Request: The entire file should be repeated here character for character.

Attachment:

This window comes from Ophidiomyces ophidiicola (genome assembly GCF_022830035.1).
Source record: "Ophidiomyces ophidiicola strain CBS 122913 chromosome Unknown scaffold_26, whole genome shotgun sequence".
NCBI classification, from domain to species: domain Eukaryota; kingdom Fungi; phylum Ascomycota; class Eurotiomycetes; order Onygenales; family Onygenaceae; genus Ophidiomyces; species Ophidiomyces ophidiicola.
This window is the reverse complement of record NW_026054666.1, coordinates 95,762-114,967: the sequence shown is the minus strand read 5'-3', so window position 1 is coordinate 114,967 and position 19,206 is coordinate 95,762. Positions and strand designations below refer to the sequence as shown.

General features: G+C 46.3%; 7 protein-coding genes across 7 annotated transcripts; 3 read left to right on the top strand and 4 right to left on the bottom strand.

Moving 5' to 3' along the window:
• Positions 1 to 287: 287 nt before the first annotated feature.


This window comes from Ophidiomyces ophidiicola (genome assembly GCF_022830035.1).
Source record: "Ophidiomyces ophidiicola strain CBS 122913 chromosome Unknown scaffold_26, whole genome shotgun sequence".
NCBI classification, from domain to species: domain Eukaryota; kingdom Fungi; phylum Ascomycota; class Eurotiomycetes; order Onygenales; family Onygenaceae; genus Ophidiomyces; species Ophidiomyces ophidiicola.
This window is the reverse complement of record NW_026054666.1, coordinates 95,762-114,967: the sequence shown is the minus strand read 5'-3', so window position 1 is coordinate 114,967 and position 19,206 is coordinate 95,762. Positions and strand designations below refer to the sequence as shown.

General features: G+C 46.3%; 7 protein-coding genes across 7 annotated transcripts; 3 read left to right on the top strand and 4 right to left on the bottom strand.

Moving 5' to 3' along the window:
• Positions 1 to 287: 287 nt before the first annotated feature.